With regard to sensitive personal information, this is defined as any personal information that once leaked or illegally used could readily result in harm to the dignity of an individual, or the individual's personal safety or security of their property.15 Examples include biometric identification information, religious beliefs, specially-designated status, medical health information, financial accounts, tracking an individual's location, and personal information of minors under the age of 14.

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1. Article 4 of PIPL.

2. Article 3 of PIPL.

3. Article 53 of PIPL.

4. Article 73(1) of PIPL.

5. Article 21 of PIPL.

6. Article 6 of PIPL.

7. To be valid, the individual must provide their fully informed, voluntary and explicit consent. Where laws or regulations require separate or written consent, then this must be obtained. See Article 14 of PIPL.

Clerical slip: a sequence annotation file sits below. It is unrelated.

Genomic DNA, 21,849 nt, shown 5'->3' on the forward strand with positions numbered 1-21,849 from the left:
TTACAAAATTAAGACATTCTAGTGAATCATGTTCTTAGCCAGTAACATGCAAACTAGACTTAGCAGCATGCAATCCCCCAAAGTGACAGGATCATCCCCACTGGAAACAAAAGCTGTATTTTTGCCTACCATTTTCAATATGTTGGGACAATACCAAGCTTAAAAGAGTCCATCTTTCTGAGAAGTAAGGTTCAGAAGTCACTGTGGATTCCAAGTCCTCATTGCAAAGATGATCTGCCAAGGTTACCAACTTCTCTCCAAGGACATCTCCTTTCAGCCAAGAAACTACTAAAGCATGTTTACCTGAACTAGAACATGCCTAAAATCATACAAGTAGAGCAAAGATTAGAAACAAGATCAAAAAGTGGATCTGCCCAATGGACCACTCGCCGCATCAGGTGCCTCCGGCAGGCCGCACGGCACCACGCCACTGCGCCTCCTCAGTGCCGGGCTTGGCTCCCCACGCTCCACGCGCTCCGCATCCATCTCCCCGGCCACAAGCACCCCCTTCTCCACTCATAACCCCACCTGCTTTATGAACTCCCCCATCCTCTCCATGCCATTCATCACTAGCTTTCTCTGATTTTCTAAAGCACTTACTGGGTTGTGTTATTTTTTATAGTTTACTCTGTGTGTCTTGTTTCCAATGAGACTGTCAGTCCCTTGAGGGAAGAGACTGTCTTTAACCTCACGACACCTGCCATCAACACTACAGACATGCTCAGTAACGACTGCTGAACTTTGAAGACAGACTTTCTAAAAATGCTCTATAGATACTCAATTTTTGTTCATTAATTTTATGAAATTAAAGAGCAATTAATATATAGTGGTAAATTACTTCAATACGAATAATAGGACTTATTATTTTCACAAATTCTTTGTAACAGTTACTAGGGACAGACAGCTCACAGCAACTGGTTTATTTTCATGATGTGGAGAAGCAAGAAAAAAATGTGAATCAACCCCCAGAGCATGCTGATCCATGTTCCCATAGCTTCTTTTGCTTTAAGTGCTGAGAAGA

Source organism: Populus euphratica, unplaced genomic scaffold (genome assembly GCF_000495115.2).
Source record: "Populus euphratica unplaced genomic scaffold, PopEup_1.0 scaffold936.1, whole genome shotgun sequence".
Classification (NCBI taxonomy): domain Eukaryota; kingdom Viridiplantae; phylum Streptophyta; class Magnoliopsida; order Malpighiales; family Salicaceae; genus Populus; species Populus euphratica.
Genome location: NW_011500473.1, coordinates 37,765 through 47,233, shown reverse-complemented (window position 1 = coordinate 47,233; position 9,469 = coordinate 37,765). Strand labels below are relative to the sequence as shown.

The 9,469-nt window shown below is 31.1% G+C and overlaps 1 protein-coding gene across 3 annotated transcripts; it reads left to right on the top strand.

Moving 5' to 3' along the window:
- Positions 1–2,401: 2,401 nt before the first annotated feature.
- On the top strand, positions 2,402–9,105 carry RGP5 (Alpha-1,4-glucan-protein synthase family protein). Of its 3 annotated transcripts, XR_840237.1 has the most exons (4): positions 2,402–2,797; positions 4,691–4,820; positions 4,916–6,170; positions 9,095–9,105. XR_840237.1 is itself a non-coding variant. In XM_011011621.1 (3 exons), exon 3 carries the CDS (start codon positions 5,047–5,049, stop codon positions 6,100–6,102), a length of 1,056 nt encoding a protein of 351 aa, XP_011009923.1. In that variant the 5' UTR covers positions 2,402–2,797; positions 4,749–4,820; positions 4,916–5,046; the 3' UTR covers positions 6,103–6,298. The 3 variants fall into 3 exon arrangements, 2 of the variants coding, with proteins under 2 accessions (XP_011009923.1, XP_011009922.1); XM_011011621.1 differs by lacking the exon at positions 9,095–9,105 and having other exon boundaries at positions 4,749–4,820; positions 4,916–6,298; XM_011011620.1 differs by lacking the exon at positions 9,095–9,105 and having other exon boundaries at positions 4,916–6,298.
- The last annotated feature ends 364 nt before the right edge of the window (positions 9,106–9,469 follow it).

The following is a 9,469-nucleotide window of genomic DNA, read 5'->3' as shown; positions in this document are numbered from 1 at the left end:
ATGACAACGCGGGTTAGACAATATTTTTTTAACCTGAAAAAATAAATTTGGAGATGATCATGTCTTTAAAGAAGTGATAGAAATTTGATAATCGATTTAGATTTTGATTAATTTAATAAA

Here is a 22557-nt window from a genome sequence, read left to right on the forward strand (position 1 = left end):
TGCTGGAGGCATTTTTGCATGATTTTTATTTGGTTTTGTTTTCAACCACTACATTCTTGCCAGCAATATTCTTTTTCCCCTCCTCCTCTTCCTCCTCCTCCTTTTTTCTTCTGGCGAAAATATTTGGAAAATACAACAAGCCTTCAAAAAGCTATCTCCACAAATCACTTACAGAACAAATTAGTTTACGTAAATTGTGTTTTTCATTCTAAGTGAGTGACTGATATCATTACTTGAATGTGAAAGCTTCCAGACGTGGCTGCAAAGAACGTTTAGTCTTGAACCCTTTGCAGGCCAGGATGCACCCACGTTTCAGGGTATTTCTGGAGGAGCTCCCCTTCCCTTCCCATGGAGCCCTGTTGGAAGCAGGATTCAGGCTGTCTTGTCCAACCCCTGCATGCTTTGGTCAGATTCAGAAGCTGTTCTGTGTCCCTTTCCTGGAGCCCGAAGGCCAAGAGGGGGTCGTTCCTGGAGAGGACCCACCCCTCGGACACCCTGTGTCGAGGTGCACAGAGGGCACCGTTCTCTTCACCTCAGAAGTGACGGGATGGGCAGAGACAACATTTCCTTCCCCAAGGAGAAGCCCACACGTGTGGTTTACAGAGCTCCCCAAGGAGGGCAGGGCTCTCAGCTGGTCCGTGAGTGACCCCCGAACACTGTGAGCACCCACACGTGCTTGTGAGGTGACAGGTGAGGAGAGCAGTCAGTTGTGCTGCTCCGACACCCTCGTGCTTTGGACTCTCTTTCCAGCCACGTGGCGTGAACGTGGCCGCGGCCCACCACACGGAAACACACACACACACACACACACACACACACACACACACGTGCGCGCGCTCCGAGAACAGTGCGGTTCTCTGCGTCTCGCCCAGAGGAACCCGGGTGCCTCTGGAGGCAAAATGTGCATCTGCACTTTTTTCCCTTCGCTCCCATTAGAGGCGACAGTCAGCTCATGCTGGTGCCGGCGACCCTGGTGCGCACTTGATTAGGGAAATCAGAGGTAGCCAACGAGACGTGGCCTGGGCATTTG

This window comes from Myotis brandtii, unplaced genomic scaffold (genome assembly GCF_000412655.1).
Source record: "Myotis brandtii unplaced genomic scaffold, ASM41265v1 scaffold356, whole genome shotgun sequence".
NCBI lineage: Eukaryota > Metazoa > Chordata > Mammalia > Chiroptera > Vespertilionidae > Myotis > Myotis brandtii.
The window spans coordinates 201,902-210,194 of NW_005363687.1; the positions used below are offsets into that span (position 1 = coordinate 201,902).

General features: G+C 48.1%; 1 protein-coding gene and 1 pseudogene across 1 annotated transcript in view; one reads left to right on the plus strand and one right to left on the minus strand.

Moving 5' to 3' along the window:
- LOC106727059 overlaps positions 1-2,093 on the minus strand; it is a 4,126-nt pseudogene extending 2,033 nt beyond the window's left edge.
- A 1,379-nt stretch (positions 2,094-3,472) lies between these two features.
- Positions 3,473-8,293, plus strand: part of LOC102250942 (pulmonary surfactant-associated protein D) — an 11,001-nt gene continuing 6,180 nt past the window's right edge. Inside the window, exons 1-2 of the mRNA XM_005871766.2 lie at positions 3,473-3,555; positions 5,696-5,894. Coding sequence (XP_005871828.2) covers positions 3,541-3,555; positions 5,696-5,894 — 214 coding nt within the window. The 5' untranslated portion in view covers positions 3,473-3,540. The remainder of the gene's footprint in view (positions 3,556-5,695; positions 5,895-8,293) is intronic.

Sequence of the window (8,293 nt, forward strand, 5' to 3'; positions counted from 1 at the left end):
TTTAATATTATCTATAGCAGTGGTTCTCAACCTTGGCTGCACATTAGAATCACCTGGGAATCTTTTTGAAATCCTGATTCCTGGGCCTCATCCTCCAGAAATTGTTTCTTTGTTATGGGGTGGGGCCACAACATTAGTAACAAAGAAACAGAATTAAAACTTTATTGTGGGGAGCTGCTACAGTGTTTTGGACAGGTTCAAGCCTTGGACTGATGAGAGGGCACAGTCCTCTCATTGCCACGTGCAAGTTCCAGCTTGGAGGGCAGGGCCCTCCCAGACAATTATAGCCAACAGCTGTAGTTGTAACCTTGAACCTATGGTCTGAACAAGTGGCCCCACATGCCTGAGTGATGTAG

8. The legal basis of processing in relation to human resources management is a anew legal basis introduced in the final PIPL, which did not appear in the first and second drafts of the PIPL.

9. Article 17 and 18 of PIPL.

10. Article 23 of PIPL. 

11. Article 25 of PIPL.

12. Article 26 of PIPL.

13. Article 29 of PIPL. Note that for personal information of minors under the age of 14, the data controller must obtain the consent of the parent or guardian of the minor (Article 31 of PIPL).

14. Article 39 of PIPL.

15. Article 28 of PIPL.

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This Mayer Brown article provides information and comments on legal issues and developments of interest. The foregoing is not a comprehensive treatment of the subject matter covered and is not intended to provide legal advice. Readers should seek specific legal advice before taking any action with respect to the matters discussed herein.